Perfectly appropriate for the romantically inclined is The Ghost and Mrs. Muir. Its sublime depiction of supernatural romance is enhanced by the intelligence and maturity of the artists who guide us through a profound exploration of love's true nature and spiritual acceptance. It has previously been recommended here. The romance will commence Tuesday, February 16 at 9:15pm PST. 

 

 

 

 

 

 

The gangster drama Bonnie and Clyde was a watershed depiction of rebellious conflict reflecting on America's turbulent times in both its 1934 Great Depression setting, and 1967 release during the country’s prolonged and escalating war in Vietnam. That campaign, combined with civil unrest at home, made for a distressingly dismal state of affairs.

Faye Dunaway and Warren Beatty

Faye Dunaway and Warren Beatty

 

 

 

 

 

 

 

 

Faye Dunaway, Warren Beatty, Michael J. Pollard

Faye Dunaway, Warren Beatty, Michael J. Pollard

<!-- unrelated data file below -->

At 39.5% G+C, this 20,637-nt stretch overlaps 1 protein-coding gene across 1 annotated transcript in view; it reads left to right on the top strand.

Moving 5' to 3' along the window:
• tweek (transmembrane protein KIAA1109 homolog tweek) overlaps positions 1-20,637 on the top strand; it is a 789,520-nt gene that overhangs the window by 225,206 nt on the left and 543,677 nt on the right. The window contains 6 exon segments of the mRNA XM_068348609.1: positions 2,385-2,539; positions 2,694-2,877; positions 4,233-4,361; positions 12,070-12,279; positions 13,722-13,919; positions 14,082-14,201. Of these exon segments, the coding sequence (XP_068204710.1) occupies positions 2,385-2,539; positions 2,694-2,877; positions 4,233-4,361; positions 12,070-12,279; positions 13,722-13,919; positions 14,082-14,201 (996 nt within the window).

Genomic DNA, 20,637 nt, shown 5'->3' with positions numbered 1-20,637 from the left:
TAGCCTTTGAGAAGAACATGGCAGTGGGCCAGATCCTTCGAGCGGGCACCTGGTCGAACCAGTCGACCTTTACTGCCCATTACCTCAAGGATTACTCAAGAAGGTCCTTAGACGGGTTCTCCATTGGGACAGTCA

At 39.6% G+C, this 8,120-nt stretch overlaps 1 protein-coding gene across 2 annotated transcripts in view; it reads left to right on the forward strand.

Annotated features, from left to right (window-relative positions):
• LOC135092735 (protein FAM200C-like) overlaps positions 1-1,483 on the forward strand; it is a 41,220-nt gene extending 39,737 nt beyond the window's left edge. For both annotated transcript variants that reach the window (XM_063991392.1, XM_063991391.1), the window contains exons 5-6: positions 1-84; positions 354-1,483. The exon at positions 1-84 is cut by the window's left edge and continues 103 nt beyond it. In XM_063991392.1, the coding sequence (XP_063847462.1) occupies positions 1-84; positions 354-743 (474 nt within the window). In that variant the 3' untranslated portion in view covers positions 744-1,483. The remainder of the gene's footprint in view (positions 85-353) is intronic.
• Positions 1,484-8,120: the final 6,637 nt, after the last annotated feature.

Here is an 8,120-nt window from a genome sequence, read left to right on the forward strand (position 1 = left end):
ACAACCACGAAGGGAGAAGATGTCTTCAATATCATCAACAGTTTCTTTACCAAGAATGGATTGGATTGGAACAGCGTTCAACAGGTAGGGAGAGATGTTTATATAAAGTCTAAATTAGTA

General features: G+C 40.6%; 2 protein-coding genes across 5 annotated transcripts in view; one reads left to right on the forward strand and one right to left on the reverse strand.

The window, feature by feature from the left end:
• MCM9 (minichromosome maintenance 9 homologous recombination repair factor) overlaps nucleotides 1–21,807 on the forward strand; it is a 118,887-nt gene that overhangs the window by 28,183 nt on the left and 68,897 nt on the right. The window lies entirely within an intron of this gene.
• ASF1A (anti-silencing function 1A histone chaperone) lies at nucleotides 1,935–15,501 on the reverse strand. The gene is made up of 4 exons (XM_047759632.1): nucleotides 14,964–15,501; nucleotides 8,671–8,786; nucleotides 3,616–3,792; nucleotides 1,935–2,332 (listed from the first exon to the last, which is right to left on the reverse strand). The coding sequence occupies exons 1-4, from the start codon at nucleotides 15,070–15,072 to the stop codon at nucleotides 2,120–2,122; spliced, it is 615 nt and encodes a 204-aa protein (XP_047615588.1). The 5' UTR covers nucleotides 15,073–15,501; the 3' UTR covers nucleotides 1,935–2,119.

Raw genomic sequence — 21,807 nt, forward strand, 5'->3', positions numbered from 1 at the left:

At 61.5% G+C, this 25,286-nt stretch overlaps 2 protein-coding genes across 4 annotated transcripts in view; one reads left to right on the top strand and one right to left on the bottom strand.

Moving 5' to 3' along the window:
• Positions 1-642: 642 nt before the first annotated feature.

In 1967, Americans, in what they probably thought were the relatively safe “make-believe” confines of their movie theatres, were ambushed by a couple of impossibly beautiful, youthfully glamourised lovers in crime, shooting their way out of the bloodiest, messiest, and most brutal physical conflicts not only heretofore unseen at the movies but previously unimagined. The Production Code Administration’s days of influence were just about over. The courts had already applied the country's First Amendment (free speech) entitlements to cinema, and many Americans were getting pretty tired of some privileged few deciding what they could and could not see. Films like Some Like it Hot (1959) broke barriers of sexual mores. The Pawnbroker (1964) portrayed female nudity, and Who's Afraid of Virginia Woolf? (1967) skirted rules of acceptable language. Bonnie and Clyde, and even more so The Wild Bunch (1969), confronted the Code’s restrictions on violence in a manner as aggressive as the on screen actions they presented and in the process, effectively shot the PCA "all to Hell."